She could save her sister's life. But the U.S. won't let her into the country.

Helen Huynh best hope for survival is a stem cell transplant from her sister in Vietnam.

Helen Huynh will die without a stem cell transplant. A donor could save her life, and there is hope: her sister in Vietnam is a perfect match. But the U.S. Consulate there has refused to give her a temporary visa.

A cancer patient desperately needs a stem-cell transplant. But the U.S. won't grant the donor a visa.

Huynh, 61, is suffering from acute myeloid leukemia. Her best hope for survival is stem cell transplant from her sister, Thuy Nguyen, who lives in a Vietnam and is a rare 100 percent match.

But Nguyen's visa application has now been denied four times.

Doctors have written letters urging the U.S. Consulate to grant Nguyen an emergency medical visa, stressing the urgency and timing of the procedure. This is a clear matter of life of death.

"This patient will benefit from a life-saving procedure utilizing stem cells," a physician from the University of California at Irvine Medical Center wrote in a letter. "For humanitarian reasons, we are requesting the patient's sister... be granted a Temporary Visa to enter the United States so that she can assist in donating her stem cells to save our patient's life."

"To save our patient's life" is apparently not a good enough reason to be allowed entry into the U.S. The government is clearly more worried about what happens after that. Nguyen's application has been repeatedly denied out of concern that she will overextend her visa.

"Regrettably, Ms. Nguyen was unable to establish to the satisfaction of the interviewing officer that her employment, financial and family situation in Vietnam constituted sufficient ties to compel her to depart the United States," the rejection letter stated. Basically: BUT WILL YOU LEAVE?

Huynh's family has hired an immigration attorney to file for humanitarian parole, a petition for emergency entry into the country. They've also made appeals to politicians and turned to the media to bring attention to their plight. As of last week, the government was still considering the application.

Asian Americans Advancing Justice has started an online petition urging U.S. Citizenship and Immigration Services to grant the pending humanitarian parole application to Thuy Nguyen.

September 21, 2017

James McCament
Acting Director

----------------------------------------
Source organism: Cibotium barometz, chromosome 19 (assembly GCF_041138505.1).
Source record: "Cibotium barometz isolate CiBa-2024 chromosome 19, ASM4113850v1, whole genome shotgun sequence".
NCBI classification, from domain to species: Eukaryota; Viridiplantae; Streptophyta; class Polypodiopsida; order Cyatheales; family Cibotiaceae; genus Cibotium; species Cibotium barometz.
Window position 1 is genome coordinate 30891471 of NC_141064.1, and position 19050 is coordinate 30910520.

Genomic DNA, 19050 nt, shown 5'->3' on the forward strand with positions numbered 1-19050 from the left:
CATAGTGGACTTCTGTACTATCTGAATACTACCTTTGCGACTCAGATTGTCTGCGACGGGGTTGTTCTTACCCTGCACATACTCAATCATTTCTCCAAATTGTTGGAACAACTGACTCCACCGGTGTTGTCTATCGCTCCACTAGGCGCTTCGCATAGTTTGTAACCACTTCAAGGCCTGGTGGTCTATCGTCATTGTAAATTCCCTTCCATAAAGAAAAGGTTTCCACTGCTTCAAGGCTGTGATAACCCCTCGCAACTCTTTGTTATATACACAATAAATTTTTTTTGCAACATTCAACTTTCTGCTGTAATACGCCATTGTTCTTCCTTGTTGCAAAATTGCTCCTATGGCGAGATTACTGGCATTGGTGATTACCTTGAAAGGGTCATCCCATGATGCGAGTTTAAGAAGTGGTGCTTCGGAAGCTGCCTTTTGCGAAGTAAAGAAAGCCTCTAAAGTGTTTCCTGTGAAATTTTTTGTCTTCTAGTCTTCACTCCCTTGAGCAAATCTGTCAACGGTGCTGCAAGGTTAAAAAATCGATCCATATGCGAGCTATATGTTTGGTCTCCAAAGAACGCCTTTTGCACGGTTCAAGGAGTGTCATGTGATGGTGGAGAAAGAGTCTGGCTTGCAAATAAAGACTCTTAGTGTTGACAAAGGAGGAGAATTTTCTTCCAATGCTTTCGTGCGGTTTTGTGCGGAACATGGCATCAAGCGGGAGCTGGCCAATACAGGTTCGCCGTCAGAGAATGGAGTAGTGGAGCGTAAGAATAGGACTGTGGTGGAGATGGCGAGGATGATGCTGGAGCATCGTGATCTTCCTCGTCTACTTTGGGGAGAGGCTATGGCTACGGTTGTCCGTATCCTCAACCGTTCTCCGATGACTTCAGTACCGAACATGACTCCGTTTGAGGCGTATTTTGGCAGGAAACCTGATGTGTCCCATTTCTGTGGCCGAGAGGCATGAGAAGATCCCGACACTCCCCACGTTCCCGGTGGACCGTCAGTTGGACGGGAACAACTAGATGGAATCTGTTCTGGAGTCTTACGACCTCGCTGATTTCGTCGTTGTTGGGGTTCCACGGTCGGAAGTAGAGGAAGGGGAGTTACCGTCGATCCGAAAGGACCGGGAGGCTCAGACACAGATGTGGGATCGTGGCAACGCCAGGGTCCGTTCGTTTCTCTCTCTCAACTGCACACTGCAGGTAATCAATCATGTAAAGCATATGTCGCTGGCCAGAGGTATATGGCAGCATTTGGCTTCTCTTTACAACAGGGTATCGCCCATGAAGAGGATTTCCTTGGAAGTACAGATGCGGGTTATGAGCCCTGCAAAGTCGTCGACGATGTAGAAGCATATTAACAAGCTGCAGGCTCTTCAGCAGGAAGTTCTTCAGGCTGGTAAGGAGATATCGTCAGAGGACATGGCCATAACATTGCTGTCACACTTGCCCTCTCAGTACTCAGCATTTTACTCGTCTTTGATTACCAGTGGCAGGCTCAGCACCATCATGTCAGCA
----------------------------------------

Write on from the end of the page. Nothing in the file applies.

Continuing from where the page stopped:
U.S. Citizenship and Immigration Services
Washington, D.C

Re: Humanitarian parole for Ms. Thuy Nguyen from Vietnam

Dear Mr. McCament,

We, the undersigned organizations and individuals, write to strongly urge U.S. Citizenship and Immigration Services (USCIS) to grant the pending humanitarian parole application for Ms. Thuy Nguyen from Vietnam. As organizations that are dedicated to providing legal, health care, social, and other critical assistance to those in need, we are extremely alarmed that the life of an American citizen and former refugee hangs in the balance because of multiple delays in the granting of legal permission for a stem cell donor to enter the United States.

Earlier this year, Ms. Helen Huynh, who lives in Southern California, was diagnosed unexpectedly with acute myeloid leukemia. She requires a stem cell transplant, from as close a genetic match as possible. While a minimum 70 percent match is required to proceed with a transplant, Helen’s sister in Vietnam, Thuy, turned out to be a rare 100 percent match for Helen. Thuy’s perfect match for Helen is also remarkable in that rate of matches for Asian patients (72 percent) is significantly lower than for white patients (80 to 90 percent). Despite this hopeful turn of events for Helen, in the many months since the diagnosis, Thuy tragically has been unable to secure legal permission to enter the United States to provide life-saving medical assistance to her sister and Helen’s condition has deteriorated.

We urge USCIS to expedite the decision on this case and to grant permission for Ms. Thuy Nguyen to enter the United States immediately. Time is of the essence -- a life hangs in the balance unnecessarily and USCIS has an opportunity to rectify this injustice.


Sign on here.

Time is running out. Meanwhile, to help with both the mounting legal and medical bills, Helen Huynh's family has started a GoFundMe fundraiser for donations. Your support appreciated.

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